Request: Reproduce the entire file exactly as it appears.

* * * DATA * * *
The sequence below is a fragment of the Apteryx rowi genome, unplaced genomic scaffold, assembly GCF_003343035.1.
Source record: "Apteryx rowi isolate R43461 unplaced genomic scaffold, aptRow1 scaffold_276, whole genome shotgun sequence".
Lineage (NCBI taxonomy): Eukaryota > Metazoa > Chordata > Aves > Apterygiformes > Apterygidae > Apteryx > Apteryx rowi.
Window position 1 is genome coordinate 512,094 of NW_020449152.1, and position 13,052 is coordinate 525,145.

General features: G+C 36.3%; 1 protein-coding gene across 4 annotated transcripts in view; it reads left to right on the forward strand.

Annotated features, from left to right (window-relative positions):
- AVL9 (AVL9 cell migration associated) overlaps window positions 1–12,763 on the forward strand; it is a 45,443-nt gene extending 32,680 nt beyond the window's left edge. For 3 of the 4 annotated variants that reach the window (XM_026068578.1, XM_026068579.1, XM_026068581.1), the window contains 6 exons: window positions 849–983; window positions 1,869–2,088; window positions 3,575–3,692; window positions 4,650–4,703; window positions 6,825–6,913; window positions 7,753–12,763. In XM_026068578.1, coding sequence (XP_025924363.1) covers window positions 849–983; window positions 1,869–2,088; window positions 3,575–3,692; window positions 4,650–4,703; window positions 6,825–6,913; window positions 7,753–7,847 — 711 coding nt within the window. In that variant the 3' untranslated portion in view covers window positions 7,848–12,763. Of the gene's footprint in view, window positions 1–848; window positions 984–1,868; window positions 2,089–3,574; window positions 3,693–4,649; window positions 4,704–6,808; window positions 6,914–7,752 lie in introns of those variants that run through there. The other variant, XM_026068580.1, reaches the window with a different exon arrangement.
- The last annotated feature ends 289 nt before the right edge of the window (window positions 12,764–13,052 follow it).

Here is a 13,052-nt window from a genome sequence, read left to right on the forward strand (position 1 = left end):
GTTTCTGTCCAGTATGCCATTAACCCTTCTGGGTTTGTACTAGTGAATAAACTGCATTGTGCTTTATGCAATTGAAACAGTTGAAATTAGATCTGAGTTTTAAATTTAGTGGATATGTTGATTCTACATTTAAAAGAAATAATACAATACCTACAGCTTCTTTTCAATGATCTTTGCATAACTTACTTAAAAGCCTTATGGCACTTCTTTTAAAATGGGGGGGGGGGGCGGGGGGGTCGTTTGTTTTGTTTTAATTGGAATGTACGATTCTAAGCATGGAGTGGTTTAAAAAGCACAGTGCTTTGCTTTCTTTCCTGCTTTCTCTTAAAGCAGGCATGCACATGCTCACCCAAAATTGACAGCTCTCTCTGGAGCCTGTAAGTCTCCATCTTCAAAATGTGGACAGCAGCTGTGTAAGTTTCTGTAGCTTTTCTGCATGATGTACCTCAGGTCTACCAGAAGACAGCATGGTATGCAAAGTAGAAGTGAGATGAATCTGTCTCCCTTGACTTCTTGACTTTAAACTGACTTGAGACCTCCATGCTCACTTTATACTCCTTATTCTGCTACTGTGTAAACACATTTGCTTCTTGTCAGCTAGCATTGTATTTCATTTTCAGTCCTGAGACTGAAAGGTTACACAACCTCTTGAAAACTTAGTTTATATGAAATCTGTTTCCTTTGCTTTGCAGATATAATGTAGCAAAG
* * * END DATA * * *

The sequence below is a fragment of the Apteryx rowi genome, unplaced genomic scaffold, assembly GCF_003343035.1.
Source record: "Apteryx rowi isolate R43461 unplaced genomic scaffold, aptRow1 scaffold_276, whole genome shotgun sequence".
Lineage (NCBI taxonomy): Eukaryota > Metazoa > Chordata > Aves > Apterygiformes > Apterygidae > Apteryx > Apteryx rowi.
Window position 1 is genome coordinate 512,094 of NW_020449152.1, and position 13,052 is coordinate 525,145.

General features: G+C 36.3%; 1 protein-coding gene across 4 annotated transcripts in view; it reads left to right on the forward strand.

Annotated features, from left to right (window-relative positions):
- AVL9 (AVL9 cell migration associated) overlaps window positions 1–12,763 on the forward strand; it is a 45,443-nt gene extending 32,680 nt beyond the window's left edge. For 3 of the 4 annotated variants that reach the window (XM_026068578.1, XM_026068579.1, XM_026068581.1), the window contains 6 exons: window positions 849–983; window positions 1,869–2,088; window positions 3,575–3,692; window positions 4,650–4,703; window positions 6,825–6,913; window positions 7,753–12,763. In XM_026068578.1, coding sequence (XP_025924363.1) covers window positions 849–983; window positions 1,869–2,088; window positions 3,575–3,692; window positions 4,650–4,703; window positions 6,825–6,913; window positions 7,753–7,847 — 711 coding nt within the window. In that variant the 3' untranslated portion in view covers window positions 7,848–12,763. Of the gene's footprint in view, window positions 1–848; window positions 984–1,868; window positions 2,089–3,574; window positions 3,693–4,649; window positions 4,704–6,808; window positions 6,914–7,752 lie in introns of those variants that run through there. The other variant, XM_026068580.1, reaches the window with a different exon arrangement.
- The last annotated feature ends 289 nt before the right edge of the window (window positions 12,764–13,052 follow it).

Here is a 13,052-nt window from a genome sequence, read left to right on the forward strand (position 1 = left end):
GTTTCTGTCCAGTATGCCATTAACCCTTCTGGGTTTGTACTAGTGAATAAACTGCATTGTGCTTTATGCAATTGAAACAGTTGAAATTAGATCTGAGTTTTAAATTTAGTGGATATGTTGATTCTACATTTAAAAGAAATAATACAATACCTACAGCTTCTTTTCAATGATCTTTGCATAACTTACTTAAAAGCCTTATGGCACTTCTTTTAAAATGGGGGGGGGGGGCGGGGGGGTCGTTTGTTTTGTTTTAATTGGAATGTACGATTCTAAGCATGGAGTGGTTTAAAAAGCACAGTGCTTTGCTTTCTTTCCTGCTTTCTCTTAAAGCAGGCATGCACATGCTCACCCAAAATTGACAGCTCTCTCTGGAGCCTGTAAGTCTCCATCTTCAAAATGTGGACAGCAGCTGTGTAAGTTTCTGTAGCTTTTCTGCATGATGTACCTCAGGTCTACCAGAAGACAGCATGGTATGCAAAGTAGAAGTGAGATGAATCTGTCTCCCTTGACTTCTTGACTTTAAACTGACTTGAGACCTCCATGCTCACTTTATACTCCTTATTCTGCTACTGTGTAAACACATTTGCTTCTTGTCAGCTAGCATTGTATTTCATTTTCAGTCCTGAGACTGAAAGGTTACACAACCTCTTGAAAACTTAGTTTATATGAAATCTGTTTCCTTTGCTTTGCAGATATAATGTAGCAAAG